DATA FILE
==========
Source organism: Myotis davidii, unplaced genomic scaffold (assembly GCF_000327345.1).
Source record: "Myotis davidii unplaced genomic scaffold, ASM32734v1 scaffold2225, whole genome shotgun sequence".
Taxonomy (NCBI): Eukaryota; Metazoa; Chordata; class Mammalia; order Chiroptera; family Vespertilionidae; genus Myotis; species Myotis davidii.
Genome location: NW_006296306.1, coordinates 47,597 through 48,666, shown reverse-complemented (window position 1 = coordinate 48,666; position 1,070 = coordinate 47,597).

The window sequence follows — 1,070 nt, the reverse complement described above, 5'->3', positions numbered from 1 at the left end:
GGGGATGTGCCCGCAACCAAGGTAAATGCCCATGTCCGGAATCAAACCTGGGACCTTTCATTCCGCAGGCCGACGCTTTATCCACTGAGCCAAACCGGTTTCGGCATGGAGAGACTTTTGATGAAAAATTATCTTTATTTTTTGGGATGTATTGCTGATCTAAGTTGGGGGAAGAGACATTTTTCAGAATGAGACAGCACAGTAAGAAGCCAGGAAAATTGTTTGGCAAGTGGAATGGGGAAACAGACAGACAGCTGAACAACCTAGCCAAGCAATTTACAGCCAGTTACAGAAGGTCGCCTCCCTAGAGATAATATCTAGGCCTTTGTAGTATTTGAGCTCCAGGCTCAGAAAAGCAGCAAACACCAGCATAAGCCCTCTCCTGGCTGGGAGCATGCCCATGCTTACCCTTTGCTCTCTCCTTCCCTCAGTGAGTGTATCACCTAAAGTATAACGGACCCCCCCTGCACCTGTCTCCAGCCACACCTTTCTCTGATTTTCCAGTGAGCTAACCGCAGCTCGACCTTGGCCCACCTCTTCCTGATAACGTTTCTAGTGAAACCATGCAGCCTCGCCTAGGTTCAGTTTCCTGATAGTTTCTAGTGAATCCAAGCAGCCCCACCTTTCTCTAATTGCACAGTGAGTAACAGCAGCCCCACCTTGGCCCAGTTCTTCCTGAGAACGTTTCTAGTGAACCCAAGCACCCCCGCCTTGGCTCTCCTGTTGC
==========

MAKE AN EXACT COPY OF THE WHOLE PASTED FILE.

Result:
Source organism: Myotis davidii, unplaced genomic scaffold (assembly GCF_000327345.1).
Source record: "Myotis davidii unplaced genomic scaffold, ASM32734v1 scaffold2225, whole genome shotgun sequence".
Taxonomy (NCBI): Eukaryota; Metazoa; Chordata; class Mammalia; order Chiroptera; family Vespertilionidae; genus Myotis; species Myotis davidii.
Genome location: NW_006296306.1, coordinates 47,597 through 48,666, shown reverse-complemented (window position 1 = coordinate 48,666; position 1,070 = coordinate 47,597).

The window sequence follows — 1,070 nt, the reverse complement described above, 5'->3', positions numbered from 1 at the left end:
GGGGATGTGCCCGCAACCAAGGTAAATGCCCATGTCCGGAATCAAACCTGGGACCTTTCATTCCGCAGGCCGACGCTTTATCCACTGAGCCAAACCGGTTTCGGCATGGAGAGACTTTTGATGAAAAATTATCTTTATTTTTTGGGATGTATTGCTGATCTAAGTTGGGGGAAGAGACATTTTTCAGAATGAGACAGCACAGTAAGAAGCCAGGAAAATTGTTTGGCAAGTGGAATGGGGAAACAGACAGACAGCTGAACAACCTAGCCAAGCAATTTACAGCCAGTTACAGAAGGTCGCCTCCCTAGAGATAATATCTAGGCCTTTGTAGTATTTGAGCTCCAGGCTCAGAAAAGCAGCAAACACCAGCATAAGCCCTCTCCTGGCTGGGAGCATGCCCATGCTTACCCTTTGCTCTCTCCTTCCCTCAGTGAGTGTATCACCTAAAGTATAACGGACCCCCCCTGCACCTGTCTCCAGCCACACCTTTCTCTGATTTTCCAGTGAGCTAACCGCAGCTCGACCTTGGCCCACCTCTTCCTGATAACGTTTCTAGTGAAACCATGCAGCCTCGCCTAGGTTCAGTTTCCTGATAGTTTCTAGTGAATCCAAGCAGCCCCACCTTTCTCTAATTGCACAGTGAGTAACAGCAGCCCCACCTTGGCCCAGTTCTTCCTGAGAACGTTTCTAGTGAACCCAAGCACCCCCGCCTTGGCTCTCCTGTTGC